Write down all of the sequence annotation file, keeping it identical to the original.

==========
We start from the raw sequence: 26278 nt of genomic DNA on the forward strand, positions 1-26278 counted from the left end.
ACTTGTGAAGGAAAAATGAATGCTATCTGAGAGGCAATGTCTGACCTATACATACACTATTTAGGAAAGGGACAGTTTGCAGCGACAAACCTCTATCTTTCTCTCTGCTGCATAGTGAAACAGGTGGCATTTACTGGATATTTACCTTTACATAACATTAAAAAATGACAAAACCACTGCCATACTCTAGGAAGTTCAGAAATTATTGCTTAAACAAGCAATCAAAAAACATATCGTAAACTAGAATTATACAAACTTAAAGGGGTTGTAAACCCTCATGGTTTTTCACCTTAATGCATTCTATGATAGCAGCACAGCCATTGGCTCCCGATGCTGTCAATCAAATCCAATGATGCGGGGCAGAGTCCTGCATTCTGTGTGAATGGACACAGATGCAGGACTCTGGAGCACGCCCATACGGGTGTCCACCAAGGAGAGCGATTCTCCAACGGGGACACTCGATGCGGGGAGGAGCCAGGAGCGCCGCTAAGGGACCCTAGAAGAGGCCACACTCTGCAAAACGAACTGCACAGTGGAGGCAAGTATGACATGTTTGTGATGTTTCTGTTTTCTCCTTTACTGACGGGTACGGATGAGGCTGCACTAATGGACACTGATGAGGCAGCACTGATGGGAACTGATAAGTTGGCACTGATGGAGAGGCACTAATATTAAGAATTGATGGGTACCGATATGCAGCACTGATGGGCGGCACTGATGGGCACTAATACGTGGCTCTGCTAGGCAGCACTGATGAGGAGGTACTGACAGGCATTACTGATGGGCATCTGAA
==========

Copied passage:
We start from the raw sequence: 26278 nt of genomic DNA on the forward strand, positions 1-26278 counted from the left end.
ACTTGTGAAGGAAAAATGAATGCTATCTGAGAGGCAATGTCTGACCTATACATACACTATTTAGGAAAGGGACAGTTTGCAGCGACAAACCTCTATCTTTCTCTCTGCTGCATAGTGAAACAGGTGGCATTTACTGGATATTTACCTTTACATAACATTAAAAAATGACAAAACCACTGCCATACTCTAGGAAGTTCAGAAATTATTGCTTAAACAAGCAATCAAAAAACATATCGTAAACTAGAATTATACAAACTTAAAGGGGTTGTAAACCCTCATGGTTTTTCACCTTAATGCATTCTATGATAGCAGCACAGCCATTGGCTCCCGATGCTGTCAATCAAATCCAATGATGCGGGGCAGAGTCCTGCATTCTGTGTGAATGGACACAGATGCAGGACTCTGGAGCACGCCCATACGGGTGTCCACCAAGGAGAGCGATTCTCCAACGGGGACACTCGATGCGGGGAGGAGCCAGGAGCGCCGCTAAGGGACCCTAGAAGAGGCCACACTCTGCAAAACGAACTGCACAGTGGAGGCAAGTATGACATGTTTGTGATGTTTCTGTTTTCTCCTTTACTGACGGGTACGGATGAGGCTGCACTAATGGACACTGATGAGGCAGCACTGATGGGAACTGATAAGTTGGCACTGATGGAGAGGCACTAATATTAAGAATTGATGGGTACCGATATGCAGCACTGATGGGCGGCACTGATGGGCACTAATACGTGGCTCTGCTAGGCAGCACTGATGAGGAGGTACTGACAGGCATTACTGATGGGCATCTGAA